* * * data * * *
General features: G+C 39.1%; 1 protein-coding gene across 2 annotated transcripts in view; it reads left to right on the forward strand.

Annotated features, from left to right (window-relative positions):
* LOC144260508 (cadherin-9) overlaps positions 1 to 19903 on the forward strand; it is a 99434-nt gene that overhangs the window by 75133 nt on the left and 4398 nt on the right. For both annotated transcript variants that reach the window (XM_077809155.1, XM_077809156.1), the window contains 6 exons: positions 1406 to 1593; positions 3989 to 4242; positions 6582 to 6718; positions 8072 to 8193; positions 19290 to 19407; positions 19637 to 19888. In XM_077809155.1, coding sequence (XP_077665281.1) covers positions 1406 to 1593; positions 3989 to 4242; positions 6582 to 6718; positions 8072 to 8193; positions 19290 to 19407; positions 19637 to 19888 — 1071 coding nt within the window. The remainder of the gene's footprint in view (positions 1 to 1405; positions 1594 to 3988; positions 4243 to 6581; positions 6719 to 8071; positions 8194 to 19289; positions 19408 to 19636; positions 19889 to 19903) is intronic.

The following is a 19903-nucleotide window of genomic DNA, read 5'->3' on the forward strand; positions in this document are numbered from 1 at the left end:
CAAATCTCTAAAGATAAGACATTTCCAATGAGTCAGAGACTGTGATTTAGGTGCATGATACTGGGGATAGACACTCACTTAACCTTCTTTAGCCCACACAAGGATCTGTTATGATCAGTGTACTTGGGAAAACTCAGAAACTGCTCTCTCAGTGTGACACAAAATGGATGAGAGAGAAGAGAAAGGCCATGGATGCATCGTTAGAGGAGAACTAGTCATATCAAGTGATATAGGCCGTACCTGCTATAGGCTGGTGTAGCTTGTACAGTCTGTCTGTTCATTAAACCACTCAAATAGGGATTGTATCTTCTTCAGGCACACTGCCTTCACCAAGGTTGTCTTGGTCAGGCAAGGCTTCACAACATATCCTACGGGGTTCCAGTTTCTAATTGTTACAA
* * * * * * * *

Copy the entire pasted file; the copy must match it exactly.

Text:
General features: G+C 39.1%; 1 protein-coding gene across 2 annotated transcripts in view; it reads left to right on the forward strand.

Annotated features, from left to right (window-relative positions):
* LOC144260508 (cadherin-9) overlaps positions 1 to 19903 on the forward strand; it is a 99434-nt gene that overhangs the window by 75133 nt on the left and 4398 nt on the right. For both annotated transcript variants that reach the window (XM_077809155.1, XM_077809156.1), the window contains 6 exons: positions 1406 to 1593; positions 3989 to 4242; positions 6582 to 6718; positions 8072 to 8193; positions 19290 to 19407; positions 19637 to 19888. In XM_077809155.1, coding sequence (XP_077665281.1) covers positions 1406 to 1593; positions 3989 to 4242; positions 6582 to 6718; positions 8072 to 8193; positions 19290 to 19407; positions 19637 to 19888 — 1071 coding nt within the window. The remainder of the gene's footprint in view (positions 1 to 1405; positions 1594 to 3988; positions 4243 to 6581; positions 6719 to 8071; positions 8194 to 19289; positions 19408 to 19636; positions 19889 to 19903) is intronic.

The following is a 19903-nucleotide window of genomic DNA, read 5'->3' on the forward strand; positions in this document are numbered from 1 at the left end:
CAAATCTCTAAAGATAAGACATTTCCAATGAGTCAGAGACTGTGATTTAGGTGCATGATACTGGGGATAGACACTCACTTAACCTTCTTTAGCCCACACAAGGATCTGTTATGATCAGTGTACTTGGGAAAACTCAGAAACTGCTCTCTCAGTGTGACACAAAATGGATGAGAGAGAAGAGAAAGGCCATGGATGCATCGTTAGAGGAGAACTAGTCATATCAAGTGATATAGGCCGTACCTGCTATAGGCTGGTGTAGCTTGTACAGTCTGTCTGTTCATTAAACCACTCAAATAGGGATTGTATCTTCTTCAGGCACACTGCCTTCACCAAGGTTGTCTTGGTCAGGCAAGGCTTCACAACATATCCTACGGGGTTCCAGTTTCTAATTGTTACAA